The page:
U.S. Representative Cindy Axne (IA-03) has corrected errors and omissions on the annual financial disclosure statements required for members of Congress, her office announced on October 8. The non-profit watchdog group Campaign Legal Center filed complaints last month against Axne and six other House members, saying they had not reported stock trades within the time frame specified by federal law.
Axne’s amended disclosures have not yet been posted on the official Congressional website, but I will update with the link when the files are available. UPDATE: Here are the revised reports for 2018, 2019, and 2020.
A news release described the errors as “clerical issues,” which Axne was unaware of before the ethics complaint.
As soon as she learned of these issues, she took steps to properly address them, including hiring an outside counsel to audit her reports and confirming with the third-party money manager who oversees the related retirement accounts that she did not personally direct or execute any of these trades.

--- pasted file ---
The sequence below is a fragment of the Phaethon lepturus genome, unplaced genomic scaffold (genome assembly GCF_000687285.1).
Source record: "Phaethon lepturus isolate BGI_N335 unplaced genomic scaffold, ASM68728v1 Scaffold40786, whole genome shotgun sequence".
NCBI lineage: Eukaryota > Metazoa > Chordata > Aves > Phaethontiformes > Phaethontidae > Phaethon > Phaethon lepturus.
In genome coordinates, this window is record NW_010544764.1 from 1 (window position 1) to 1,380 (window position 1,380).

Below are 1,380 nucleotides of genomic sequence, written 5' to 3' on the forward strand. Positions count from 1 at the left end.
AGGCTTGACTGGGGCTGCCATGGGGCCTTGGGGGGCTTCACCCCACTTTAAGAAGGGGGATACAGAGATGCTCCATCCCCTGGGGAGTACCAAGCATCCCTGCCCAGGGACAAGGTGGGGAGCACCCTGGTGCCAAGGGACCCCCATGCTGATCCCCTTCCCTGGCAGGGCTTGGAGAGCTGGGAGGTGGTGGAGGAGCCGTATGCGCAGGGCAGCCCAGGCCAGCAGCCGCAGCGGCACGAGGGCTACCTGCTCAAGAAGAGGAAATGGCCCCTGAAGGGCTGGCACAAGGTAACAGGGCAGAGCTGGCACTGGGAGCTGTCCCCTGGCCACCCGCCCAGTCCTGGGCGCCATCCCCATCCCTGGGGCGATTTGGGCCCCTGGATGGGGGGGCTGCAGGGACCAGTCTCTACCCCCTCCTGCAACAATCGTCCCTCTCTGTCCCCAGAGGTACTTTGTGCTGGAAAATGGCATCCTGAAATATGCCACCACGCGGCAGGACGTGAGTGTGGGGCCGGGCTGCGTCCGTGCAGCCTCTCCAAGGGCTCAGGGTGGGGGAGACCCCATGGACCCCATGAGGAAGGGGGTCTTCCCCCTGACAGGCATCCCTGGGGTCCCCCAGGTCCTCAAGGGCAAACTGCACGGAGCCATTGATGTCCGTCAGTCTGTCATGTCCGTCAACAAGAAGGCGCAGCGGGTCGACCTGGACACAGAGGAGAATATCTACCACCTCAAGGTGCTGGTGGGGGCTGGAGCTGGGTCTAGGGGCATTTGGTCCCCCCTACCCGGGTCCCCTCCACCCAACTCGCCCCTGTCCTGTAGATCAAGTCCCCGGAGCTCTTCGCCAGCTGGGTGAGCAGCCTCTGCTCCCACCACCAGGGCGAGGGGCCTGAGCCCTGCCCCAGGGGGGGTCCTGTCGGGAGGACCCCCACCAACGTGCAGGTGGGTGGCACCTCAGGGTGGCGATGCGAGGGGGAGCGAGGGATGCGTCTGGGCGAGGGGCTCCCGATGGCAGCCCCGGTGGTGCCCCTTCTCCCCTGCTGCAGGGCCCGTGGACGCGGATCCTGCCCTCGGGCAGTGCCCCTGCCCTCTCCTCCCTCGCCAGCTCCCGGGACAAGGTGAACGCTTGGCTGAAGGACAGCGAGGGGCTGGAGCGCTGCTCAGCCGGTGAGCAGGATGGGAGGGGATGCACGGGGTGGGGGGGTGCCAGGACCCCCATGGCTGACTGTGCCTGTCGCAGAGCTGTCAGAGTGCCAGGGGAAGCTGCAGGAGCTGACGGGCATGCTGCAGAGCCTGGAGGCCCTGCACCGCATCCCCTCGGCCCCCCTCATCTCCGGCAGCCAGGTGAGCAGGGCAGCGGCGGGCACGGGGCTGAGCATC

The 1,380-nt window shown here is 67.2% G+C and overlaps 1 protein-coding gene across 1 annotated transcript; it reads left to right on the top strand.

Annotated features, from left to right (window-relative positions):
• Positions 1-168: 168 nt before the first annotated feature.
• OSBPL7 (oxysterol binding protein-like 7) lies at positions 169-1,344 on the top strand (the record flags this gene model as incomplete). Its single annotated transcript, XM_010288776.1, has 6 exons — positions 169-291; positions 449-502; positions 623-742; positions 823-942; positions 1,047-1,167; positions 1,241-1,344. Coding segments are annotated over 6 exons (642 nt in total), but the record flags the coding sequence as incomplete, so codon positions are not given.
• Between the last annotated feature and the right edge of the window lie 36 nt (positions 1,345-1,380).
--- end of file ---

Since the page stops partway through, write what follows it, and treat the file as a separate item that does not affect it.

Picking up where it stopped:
Axne appears to have wrongly believed she was only required to report stock sales or purchases that she personally directed. The 2012 STOCK Act draws no distinction between trades executed by a member of Congress or investment advisers; all must be disclosed within 45 days, if the assets are valued at more than $1,000.
That said, a disclosure violation grounded in a misunderstanding about the law is less worrisome than a deliberate effort to conceal trades prompted by inside information.
Axne’s office said she has “filed the appropriate periodic transaction report and amendments to her previously filed reports to rectify the situation” and “taken steps to ensure these issues don’t happen again.”
Staff for Representative Mariannette Miller-Meeks (IA-02) have not announced whether she has amended her annual financial disclosure in any way. Bleeding Heartland discussed possible undisclosed assets and other omissions here.